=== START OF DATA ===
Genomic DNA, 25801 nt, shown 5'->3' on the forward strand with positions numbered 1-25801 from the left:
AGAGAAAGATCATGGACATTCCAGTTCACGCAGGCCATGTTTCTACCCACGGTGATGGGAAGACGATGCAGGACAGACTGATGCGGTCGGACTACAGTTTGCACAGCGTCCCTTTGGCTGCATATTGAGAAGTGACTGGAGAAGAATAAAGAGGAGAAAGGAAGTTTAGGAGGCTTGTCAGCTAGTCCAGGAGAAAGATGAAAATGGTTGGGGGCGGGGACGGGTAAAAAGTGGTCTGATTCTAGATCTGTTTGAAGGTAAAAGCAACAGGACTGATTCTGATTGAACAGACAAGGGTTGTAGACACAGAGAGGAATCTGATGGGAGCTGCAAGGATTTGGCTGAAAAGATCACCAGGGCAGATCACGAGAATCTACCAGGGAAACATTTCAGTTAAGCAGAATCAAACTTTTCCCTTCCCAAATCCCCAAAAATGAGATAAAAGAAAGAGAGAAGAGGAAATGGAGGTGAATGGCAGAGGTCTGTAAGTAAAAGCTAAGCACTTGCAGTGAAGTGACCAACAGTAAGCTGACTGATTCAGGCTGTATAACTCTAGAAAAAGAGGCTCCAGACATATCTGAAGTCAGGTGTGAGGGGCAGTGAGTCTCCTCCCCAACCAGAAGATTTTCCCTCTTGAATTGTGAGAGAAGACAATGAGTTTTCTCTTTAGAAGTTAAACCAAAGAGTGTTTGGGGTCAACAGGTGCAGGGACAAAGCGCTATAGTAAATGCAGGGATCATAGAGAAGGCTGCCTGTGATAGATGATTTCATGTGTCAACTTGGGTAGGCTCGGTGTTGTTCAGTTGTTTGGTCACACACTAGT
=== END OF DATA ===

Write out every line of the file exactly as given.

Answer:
Genomic DNA, 25801 nt, shown 5'->3' on the forward strand with positions numbered 1-25801 from the left:
AGAGAAAGATCATGGACATTCCAGTTCACGCAGGCCATGTTTCTACCCACGGTGATGGGAAGACGATGCAGGACAGACTGATGCGGTCGGACTACAGTTTGCACAGCGTCCCTTTGGCTGCATATTGAGAAGTGACTGGAGAAGAATAAAGAGGAGAAAGGAAGTTTAGGAGGCTTGTCAGCTAGTCCAGGAGAAAGATGAAAATGGTTGGGGGCGGGGACGGGTAAAAAGTGGTCTGATTCTAGATCTGTTTGAAGGTAAAAGCAACAGGACTGATTCTGATTGAACAGACAAGGGTTGTAGACACAGAGAGGAATCTGATGGGAGCTGCAAGGATTTGGCTGAAAAGATCACCAGGGCAGATCACGAGAATCTACCAGGGAAACATTTCAGTTAAGCAGAATCAAACTTTTCCCTTCCCAAATCCCCAAAAATGAGATAAAAGAAAGAGAGAAGAGGAAATGGAGGTGAATGGCAGAGGTCTGTAAGTAAAAGCTAAGCACTTGCAGTGAAGTGACCAACAGTAAGCTGACTGATTCAGGCTGTATAACTCTAGAAAAAGAGGCTCCAGACATATCTGAAGTCAGGTGTGAGGGGCAGTGAGTCTCCTCCCCAACCAGAAGATTTTCCCTCTTGAATTGTGAGAGAAGACAATGAGTTTTCTCTTTAGAAGTTAAACCAAAGAGTGTTTGGGGTCAACAGGTGCAGGGACAAAGCGCTATAGTAAATGCAGGGATCATAGAGAAGGCTGCCTGTGATAGATGATTTCATGTGTCAACTTGGGTAGGCTCGGTGTTGTTCAGTTGTTTGGTCACACACTAGT